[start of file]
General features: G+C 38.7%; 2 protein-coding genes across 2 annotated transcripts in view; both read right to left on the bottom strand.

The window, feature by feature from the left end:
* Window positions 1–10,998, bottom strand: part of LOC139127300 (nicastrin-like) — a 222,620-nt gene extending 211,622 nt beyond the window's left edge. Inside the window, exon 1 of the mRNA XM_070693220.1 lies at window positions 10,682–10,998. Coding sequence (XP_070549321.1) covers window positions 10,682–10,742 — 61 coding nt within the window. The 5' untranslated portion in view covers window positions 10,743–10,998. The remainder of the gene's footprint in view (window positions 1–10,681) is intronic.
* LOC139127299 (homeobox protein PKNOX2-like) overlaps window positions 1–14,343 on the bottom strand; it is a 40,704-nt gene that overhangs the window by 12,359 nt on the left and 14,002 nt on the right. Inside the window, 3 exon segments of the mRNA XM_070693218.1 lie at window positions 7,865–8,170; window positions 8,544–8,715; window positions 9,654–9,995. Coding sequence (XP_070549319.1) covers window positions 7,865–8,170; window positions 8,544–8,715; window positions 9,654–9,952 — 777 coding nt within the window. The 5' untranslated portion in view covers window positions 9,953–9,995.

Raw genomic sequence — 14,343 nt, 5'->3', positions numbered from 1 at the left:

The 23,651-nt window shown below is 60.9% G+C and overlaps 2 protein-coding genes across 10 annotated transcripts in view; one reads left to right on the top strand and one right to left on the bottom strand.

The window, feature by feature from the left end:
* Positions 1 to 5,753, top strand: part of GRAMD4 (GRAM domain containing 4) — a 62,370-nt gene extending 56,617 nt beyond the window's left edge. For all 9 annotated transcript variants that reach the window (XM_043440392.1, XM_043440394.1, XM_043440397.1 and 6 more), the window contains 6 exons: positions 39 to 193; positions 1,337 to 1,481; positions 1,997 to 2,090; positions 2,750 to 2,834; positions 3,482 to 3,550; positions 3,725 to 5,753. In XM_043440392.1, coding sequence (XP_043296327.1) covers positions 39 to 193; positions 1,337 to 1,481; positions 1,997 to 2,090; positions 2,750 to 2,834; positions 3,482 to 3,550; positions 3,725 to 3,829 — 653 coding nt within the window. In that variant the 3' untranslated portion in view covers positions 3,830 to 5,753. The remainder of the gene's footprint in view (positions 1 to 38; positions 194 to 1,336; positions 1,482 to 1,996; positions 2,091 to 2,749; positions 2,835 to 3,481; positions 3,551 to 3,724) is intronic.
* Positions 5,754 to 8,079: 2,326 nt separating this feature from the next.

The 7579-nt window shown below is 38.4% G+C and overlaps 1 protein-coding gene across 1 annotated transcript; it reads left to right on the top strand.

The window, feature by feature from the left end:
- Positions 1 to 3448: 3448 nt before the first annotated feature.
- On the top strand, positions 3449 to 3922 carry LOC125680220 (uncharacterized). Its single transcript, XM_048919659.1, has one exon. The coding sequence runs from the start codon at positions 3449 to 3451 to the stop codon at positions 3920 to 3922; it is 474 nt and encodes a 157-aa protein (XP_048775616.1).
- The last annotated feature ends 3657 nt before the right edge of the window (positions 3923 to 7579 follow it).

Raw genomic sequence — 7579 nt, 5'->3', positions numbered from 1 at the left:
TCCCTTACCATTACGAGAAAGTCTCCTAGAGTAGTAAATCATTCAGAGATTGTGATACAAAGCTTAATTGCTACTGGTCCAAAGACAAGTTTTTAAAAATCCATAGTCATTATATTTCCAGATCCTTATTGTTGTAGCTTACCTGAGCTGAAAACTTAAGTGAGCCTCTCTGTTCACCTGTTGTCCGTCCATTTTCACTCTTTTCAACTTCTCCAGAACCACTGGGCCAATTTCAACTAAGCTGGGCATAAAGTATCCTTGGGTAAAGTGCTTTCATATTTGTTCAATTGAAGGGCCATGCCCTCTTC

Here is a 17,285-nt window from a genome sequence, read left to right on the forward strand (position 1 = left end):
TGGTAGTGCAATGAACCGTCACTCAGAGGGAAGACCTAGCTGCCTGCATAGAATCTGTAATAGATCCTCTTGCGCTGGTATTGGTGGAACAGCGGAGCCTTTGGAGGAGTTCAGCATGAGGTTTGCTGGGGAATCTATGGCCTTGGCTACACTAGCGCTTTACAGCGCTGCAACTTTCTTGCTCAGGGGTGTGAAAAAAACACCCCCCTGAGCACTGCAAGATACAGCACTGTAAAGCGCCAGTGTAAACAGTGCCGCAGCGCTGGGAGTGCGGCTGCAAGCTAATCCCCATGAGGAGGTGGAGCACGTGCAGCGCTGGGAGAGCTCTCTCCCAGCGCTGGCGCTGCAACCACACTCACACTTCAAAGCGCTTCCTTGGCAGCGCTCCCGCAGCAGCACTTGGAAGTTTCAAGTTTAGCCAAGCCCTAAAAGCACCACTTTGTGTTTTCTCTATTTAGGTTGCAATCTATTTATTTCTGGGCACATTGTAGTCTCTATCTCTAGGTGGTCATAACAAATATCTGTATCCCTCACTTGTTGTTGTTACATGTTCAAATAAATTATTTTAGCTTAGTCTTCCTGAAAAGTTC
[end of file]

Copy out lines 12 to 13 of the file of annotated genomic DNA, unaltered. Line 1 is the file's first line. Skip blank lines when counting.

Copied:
- Positions 1 to 3448: 3448 nt before the first annotated feature.
- On the top strand, positions 3449 to 3922 carry LOC125680220 (uncharacterized). Its single transcript, XM_048919659.1, has one exon. The coding sequence runs from the start codon at positions 3449 to 3451 to the stop codon at positions 3920 to 3922; it is 474 nt and encodes a 157-aa protein (XP_048775616.1).